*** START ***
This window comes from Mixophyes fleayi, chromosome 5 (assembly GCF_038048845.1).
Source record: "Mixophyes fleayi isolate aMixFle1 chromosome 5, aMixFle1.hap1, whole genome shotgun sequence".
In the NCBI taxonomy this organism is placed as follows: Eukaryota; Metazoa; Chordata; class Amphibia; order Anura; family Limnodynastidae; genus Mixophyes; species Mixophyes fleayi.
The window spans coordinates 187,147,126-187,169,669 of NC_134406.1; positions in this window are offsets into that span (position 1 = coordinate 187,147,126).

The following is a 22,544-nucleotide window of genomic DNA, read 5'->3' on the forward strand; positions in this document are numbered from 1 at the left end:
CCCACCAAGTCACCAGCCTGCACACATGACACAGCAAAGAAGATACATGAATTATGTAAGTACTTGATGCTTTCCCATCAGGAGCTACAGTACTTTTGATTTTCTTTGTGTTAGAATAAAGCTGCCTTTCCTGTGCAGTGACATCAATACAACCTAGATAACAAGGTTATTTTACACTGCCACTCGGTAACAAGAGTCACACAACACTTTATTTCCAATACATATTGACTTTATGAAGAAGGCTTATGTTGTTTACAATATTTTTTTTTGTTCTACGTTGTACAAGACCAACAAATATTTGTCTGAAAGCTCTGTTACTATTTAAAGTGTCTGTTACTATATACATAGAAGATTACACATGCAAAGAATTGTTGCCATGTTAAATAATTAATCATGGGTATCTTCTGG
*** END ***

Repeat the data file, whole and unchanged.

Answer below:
This window comes from Mixophyes fleayi, chromosome 5 (assembly GCF_038048845.1).
Source record: "Mixophyes fleayi isolate aMixFle1 chromosome 5, aMixFle1.hap1, whole genome shotgun sequence".
In the NCBI taxonomy this organism is placed as follows: Eukaryota; Metazoa; Chordata; class Amphibia; order Anura; family Limnodynastidae; genus Mixophyes; species Mixophyes fleayi.
The window spans coordinates 187,147,126-187,169,669 of NC_134406.1; positions in this window are offsets into that span (position 1 = coordinate 187,147,126).

The following is a 22,544-nucleotide window of genomic DNA, read 5'->3' on the forward strand; positions in this document are numbered from 1 at the left end:
CCCACCAAGTCACCAGCCTGCACACATGACACAGCAAAGAAGATACATGAATTATGTAAGTACTTGATGCTTTCCCATCAGGAGCTACAGTACTTTTGATTTTCTTTGTGTTAGAATAAAGCTGCCTTTCCTGTGCAGTGACATCAATACAACCTAGATAACAAGGTTATTTTACACTGCCACTCGGTAACAAGAGTCACACAACACTTTATTTCCAATACATATTGACTTTATGAAGAAGGCTTATGTTGTTTACAATATTTTTTTTTGTTCTACGTTGTACAAGACCAACAAATATTTGTCTGAAAGCTCTGTTACTATTTAAAGTGTCTGTTACTATATACATAGAAGATTACACATGCAAAGAATTGTTGCCATGTTAAATAATTAATCATGGGTATCTTCTGG